PubMed  Article  Google Scholar 

  30. 30.

    Osibogun O, Olufunlayo TF, Oyibo SO. Knowledge, attitude and support for exclusive breastfeeding among bankers in mainland local government in Lagos state, Nigeria. Int Breastfeed J. 2018;13:38.

    PubMed  PubMed Central  Article  Google Scholar 

  31. 31.

    Muda SM, Aung KT, Ibrahim AF, Ismail NA. Breast feeding issue: a study on factors affecting termination of breast feeding among working mothers. Int J Health Sci Res. 2016;6(9):257–63.

    Google Scholar 

  32. 32.

    Avalos GMM, Mariño MER, González HJA. The associated factors with exlusive breastfeeding. Rev Cubana Med Gen Integr. 2016;35(2):170–7.

    Google Scholar 

  33. 33.

    Batista CLC, Ribeiro VS, Nascimento M, Rodrigues VP. Association between pacifier use and bottle-feeding and unfavorable behaviors during breastfeeding. Pediatrics. 2018;94(6):596–601.

    Article  Google Scholar 

  34. 34.

    Wambach K, Domian EW, Page-Goertz S, Wurtz H, Hoffman K. Exclusive breastfeeding experiences among Mexican American women. J Hum Lact. 2016;32(1):103–11.

    PubMed  Article  Google Scholar 

  35. 35.

    Senghore T, Omotosho TA, Ceesay O, Williams DC. Predictors of exclusive breastfeeding knowledge and intention to or practice of exclusive breastfeeding among antenatal and postnatal women receiving routine care: a cross-sectional study. Int Breastfeed J. 2018;13:9.

    PubMed  PubMed Central  Article  Google Scholar 

  36. 36.

    Lenja A, Demissie T, Yohannes B, Yohannis M. Determinants of exclusive breastfeeding practice to infants aged less than six months in Offa district, Southern Ethiopia: a cross-sectional study. Int Breastfeed J. 2016;11:32.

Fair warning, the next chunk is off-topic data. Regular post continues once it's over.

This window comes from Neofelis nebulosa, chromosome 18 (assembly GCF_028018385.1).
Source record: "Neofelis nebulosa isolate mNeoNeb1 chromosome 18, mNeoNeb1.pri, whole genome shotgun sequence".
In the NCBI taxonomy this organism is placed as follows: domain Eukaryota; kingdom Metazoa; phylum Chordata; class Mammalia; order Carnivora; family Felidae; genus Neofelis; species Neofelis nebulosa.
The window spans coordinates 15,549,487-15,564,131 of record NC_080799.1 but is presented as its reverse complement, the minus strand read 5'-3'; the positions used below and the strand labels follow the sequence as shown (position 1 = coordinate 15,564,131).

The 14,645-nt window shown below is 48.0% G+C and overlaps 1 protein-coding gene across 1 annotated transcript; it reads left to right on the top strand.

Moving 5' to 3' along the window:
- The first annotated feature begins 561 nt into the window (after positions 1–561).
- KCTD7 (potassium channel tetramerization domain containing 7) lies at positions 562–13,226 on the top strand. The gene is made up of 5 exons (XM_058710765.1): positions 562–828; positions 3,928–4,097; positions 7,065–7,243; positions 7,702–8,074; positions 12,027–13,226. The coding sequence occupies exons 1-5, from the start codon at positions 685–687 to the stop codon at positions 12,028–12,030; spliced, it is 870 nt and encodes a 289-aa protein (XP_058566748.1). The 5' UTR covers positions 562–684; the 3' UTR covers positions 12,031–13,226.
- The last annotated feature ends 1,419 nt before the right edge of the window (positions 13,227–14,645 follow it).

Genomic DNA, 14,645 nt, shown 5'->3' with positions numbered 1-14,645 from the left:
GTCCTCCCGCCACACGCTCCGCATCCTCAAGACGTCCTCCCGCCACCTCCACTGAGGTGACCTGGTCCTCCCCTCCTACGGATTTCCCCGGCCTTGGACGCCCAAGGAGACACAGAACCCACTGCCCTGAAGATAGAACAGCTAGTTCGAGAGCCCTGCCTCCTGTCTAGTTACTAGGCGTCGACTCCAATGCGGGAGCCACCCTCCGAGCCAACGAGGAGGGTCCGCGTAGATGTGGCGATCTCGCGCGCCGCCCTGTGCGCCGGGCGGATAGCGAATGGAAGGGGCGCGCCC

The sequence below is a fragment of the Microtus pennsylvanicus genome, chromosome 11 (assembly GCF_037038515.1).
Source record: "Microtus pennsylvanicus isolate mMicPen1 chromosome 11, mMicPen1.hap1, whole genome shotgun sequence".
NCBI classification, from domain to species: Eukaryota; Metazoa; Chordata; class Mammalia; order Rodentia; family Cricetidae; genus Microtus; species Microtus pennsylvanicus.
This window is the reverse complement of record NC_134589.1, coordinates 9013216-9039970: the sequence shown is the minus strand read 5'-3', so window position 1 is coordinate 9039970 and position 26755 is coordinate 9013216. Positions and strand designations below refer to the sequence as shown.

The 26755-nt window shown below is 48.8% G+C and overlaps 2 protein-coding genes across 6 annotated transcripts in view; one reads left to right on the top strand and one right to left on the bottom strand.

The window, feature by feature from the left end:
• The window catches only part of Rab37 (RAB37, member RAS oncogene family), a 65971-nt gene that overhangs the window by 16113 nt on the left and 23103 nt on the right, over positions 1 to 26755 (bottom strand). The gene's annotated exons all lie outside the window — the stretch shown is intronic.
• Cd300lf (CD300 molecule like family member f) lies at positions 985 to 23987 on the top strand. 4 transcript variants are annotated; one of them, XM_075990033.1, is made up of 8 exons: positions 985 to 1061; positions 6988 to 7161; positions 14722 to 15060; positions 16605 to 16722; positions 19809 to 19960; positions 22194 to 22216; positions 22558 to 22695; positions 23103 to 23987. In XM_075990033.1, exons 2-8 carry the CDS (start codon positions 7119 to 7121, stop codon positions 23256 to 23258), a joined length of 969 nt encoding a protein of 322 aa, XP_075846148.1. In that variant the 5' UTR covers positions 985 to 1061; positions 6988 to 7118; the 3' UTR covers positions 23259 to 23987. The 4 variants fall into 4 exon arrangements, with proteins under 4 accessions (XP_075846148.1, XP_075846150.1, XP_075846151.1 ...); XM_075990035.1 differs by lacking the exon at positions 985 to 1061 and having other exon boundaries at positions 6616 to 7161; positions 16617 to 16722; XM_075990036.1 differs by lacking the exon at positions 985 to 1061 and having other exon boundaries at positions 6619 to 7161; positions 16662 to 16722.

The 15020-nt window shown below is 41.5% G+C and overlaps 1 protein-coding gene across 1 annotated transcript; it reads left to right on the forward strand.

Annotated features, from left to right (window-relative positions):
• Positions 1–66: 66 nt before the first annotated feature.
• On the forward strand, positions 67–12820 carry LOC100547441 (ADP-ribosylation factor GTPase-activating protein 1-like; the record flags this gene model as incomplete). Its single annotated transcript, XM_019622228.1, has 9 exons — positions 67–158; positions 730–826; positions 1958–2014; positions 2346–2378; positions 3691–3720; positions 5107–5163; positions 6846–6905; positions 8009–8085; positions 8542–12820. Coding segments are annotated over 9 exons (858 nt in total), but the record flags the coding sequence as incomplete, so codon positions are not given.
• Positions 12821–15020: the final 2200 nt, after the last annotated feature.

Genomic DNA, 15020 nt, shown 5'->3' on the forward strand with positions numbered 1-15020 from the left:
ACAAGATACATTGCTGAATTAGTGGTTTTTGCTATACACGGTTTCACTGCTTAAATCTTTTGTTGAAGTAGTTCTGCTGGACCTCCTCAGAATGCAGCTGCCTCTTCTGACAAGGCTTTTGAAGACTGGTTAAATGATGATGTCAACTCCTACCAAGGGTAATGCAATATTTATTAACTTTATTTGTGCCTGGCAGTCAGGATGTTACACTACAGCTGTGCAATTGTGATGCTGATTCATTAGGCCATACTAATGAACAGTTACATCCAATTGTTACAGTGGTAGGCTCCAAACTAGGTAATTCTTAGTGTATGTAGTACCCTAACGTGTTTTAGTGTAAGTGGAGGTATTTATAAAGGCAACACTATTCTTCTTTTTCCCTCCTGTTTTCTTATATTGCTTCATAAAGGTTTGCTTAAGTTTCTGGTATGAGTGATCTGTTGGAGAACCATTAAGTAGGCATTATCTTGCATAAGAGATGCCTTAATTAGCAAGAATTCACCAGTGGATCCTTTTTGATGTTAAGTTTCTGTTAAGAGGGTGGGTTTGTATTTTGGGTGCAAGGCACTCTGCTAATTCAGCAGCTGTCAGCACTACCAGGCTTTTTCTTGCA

PubMed  PubMed Central  Article  Google Scholar 

  37. 37.

    Lama D. Factors influencig early abandonment of exclusive breastfeeding, mothers insured hospital Tingo María – Essalud. Ágora Rev Cient. 2015;2(1):125–38.

    Article  Google Scholar 

  38. 38.

    Pierro J, Abulaimoun B, Roth P, Blau J. Factors associated with supplemental formula feeding of breastfeeding infants during postpartum hospital stay. Breastfeed Med. 2016;11(4):196–202.

    PubMed  Article  Google Scholar 

  39. 39.

    Yamada K, Rasmussen M, Felice J. “What is ‘enough,’ and how do i make it?”: A qualitative examination of questions mothers ask on social media about pumping and providing an adequate amount of milk for their infants. Breastfeed Med. 2019;14(1):17–21.

    PubMed  PubMed Central  Article  Google Scholar 

  40. 40.

    Odom EC, Li R, Scanlon KS, Perrine CG, Grummer-Strawn L. Reasons for earlier than desired cessation of breastfeeding. Pediatrics. 2013;131(3):e726–32.

    PubMed  PubMed Central  Article  Google Scholar 

  41. 41.

    Laghi-Rey A, Yaipen-Ayca A, Risco-Denegri R, Pereyra-Elías R. Factors associated with exclusive breastfeeding cessation in a sample of mothers from Lima, Peru, 2013. Arch Med. 2015;11(3):1–7.

    Google Scholar 

  42. 42.

    Boccolini CS, Carvalho ML, Oliveira MI. Factors associated with exclusive breastfeeding in the first six months of life in Brazil: A systematic review. Rev Saude Publica. 2015;49:1–15.

    Article  Google Scholar 

  43. 43.

    Lemos UJ, Silva JE, Javorski M, de Almeida PC, Oliveira BOM, Barbosa XL. The association between self-efficacy in the puerperal pregnancy cycle and the type of breastfeeding. Aquichán. 2017;17(1):84–92.

    Article  Google Scholar 

  44. 44.

    Fernández-Cañadas A, Duran M, Hernández AB, Muriel MC, Martínez-Rodriguez B, Oscoz A, et al. A comparison of factors associated with cessation of exclusive breastfeeding at 3 and 6 months. Breastfeed Med. 2017;12(7):430–5.

    Article  Google Scholar 

  45. 45.

    López M, Martínez G, Zapata L. Reasons for abandoning early exclusive breastfeeding: an unsolved public health problem in Medellín. Rev Fac Nac Salud Pública. 2013;31(1):117–26.

    Google Scholar 

  46. 46.

    Ahmed E, Salih A. Determinants of the early initiation of breastfeeding in the Kingdom of Saudi Arabia. Int Breastfeed J. 2019;14:13.

    PubMed  PubMed Central  Article  Google Scholar 

  47. 47.